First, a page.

Why You Should Doubt The Historicity Of Jesus

I always like to share new discoveries in blogging. Here is a good blog that I’m enjoying recently. They’ve just posted an entry about whether Jesus existed. Good stuff. Stop by Tragic Farce, say hello and explore a bit.
The reading material at the end of the video is at:http://stephenlaw.blogspot.com/2012/04/published-in-faith-and-philosophy-2011.html and http://www.richardcarrier.info
I’ve been looking for some information that is a bit more scientific than what we usually see regarding this topic. I personally think that there is no credible evidence for the existence of the Jesus who did miracles etc. In the video Carrier discusses how to make up history in just one generation. It doesn’t really take that long. The Chinese have erased ‘Tank Man’ from their history in about 20 years. Chinese under the age of 20-ish do not know about Tank Man and when shown a picture of him stopping the tanks cannot imagine why he is doing what he is. Completely gone from history as far as they know.

And for some extra viewing:

And for extra reading – pick at your own risk:  http://lmgtfy.com/?q=jesus+wasn%27t+sacrificed

Tragic Farce

As Richard Carrier explains in this talk given at a skeptic’s conference at the University of Wisconsin at Madison last spring, most academics who are paid to think, write and teach about Jesus will tell you that, while it’s really impossible to know for certain if Jesus was a historical figure, even the most secular of scholars in the field agree with near certainty that he probably did exist in some form or other. The key word there, of course, is the weasel word “probably.” Carrier doesn’t say so here, but these scholars are also very impatient with the alternative idea that Jesus probably wasn’t historically “real,” even though the degree of difference in certainty between their position and Carrier’s (and my) position is virtually non-existent. What the “historicists” have that Carrier and I don’t have is numbers in the academy who agree with them. That’s all they…

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  1. Hi Mal,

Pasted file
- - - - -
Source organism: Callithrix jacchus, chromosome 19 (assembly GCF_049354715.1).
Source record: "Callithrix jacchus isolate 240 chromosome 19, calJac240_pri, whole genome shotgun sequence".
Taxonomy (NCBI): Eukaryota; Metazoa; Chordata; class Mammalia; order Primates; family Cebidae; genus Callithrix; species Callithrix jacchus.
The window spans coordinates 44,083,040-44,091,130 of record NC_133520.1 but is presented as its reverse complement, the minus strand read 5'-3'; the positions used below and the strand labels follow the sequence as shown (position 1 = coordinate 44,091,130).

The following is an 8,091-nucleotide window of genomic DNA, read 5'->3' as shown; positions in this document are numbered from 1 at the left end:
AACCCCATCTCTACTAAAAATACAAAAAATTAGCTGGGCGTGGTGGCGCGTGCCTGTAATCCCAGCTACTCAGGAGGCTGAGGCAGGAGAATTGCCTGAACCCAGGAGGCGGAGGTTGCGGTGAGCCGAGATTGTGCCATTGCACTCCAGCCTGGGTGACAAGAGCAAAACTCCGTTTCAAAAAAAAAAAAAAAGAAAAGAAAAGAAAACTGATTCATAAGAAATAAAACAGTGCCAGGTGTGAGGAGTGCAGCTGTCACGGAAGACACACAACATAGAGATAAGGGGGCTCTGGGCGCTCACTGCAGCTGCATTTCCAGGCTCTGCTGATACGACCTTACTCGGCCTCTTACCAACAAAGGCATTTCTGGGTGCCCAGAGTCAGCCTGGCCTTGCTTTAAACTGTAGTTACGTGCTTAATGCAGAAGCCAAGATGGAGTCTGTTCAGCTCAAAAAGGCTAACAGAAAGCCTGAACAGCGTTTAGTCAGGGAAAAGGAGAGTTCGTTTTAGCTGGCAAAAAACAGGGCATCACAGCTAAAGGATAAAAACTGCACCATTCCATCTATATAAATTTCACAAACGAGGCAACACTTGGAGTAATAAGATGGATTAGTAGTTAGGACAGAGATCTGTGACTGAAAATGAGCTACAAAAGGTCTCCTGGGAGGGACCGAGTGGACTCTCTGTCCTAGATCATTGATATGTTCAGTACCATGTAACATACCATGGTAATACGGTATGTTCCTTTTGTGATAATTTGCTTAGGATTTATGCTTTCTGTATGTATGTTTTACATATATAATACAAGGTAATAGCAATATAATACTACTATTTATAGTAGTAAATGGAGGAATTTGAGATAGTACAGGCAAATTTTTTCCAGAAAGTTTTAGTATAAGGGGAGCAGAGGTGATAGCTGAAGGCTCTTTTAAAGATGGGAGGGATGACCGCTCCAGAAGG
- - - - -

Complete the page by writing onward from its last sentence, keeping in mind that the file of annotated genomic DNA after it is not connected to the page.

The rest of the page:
Have you read the “Historicity of Jesus” in Wikipedia yet?

    http://en.wikipedia.org/wiki/Historicity_of_Jesus

    If you don’t believe in a “written record”, then how can you say that anything in history is actually “real”? If written records don’t cut it, this can be applied to ANY written records then. If nothing written convinces you that something happened in the past – then that should be applied to ALL written records, shouldn’t it?
    robin

    • What I posted is a new look at the evidence, such as it is. A process that has been happening for nearly 2000 years. The Wikipedia article doesn’t have an update that includes this analysis.

  2. Hi Mal,
    If Jesus never existed then where did the years on our calendar start from? What happened at year 0? If you say it wasn’t Jesus, then what was it that made most of the world start from that year 0?
    robin

  3. Calendars are man made. The dates can start and stop when the author wants them to. http://en.wikipedia.org/wiki/Gregorian_calendar

    When Pope Gregory changed from Julian to the calendar named after him, he dropped 10 days. Ten days that never happened. Because it was the Pope who ordered this new calendar they decided to go ahead and keep year 0 as the estimated year of the nativity. The calendar was not decreed by a deity. It starts counting at his birth. We now know that all dates for the nativity are only guesses. You would think that the Jews would have written that down, but no.

    http://en.wikipedia.org/wiki/Gregorian_calendar
    http://en.wikipedia.org/wiki/0_(year)

    There is arbitrariness involved. The choice to count from the supposed birth of Jesus happened long after he was supposedly crucified, and has little to do with the historicity of Jesus the man. In much the same way, Dec 25th is not the date of birth for Jesus, it’s just when the church decided they would celebrate it so they could convert pagans to Christianity. The Christian church has a long record of renaming things, adopting traditions from pagans, and since they were in control for a long time the calendar reflects their preferences and not some immutable truth.

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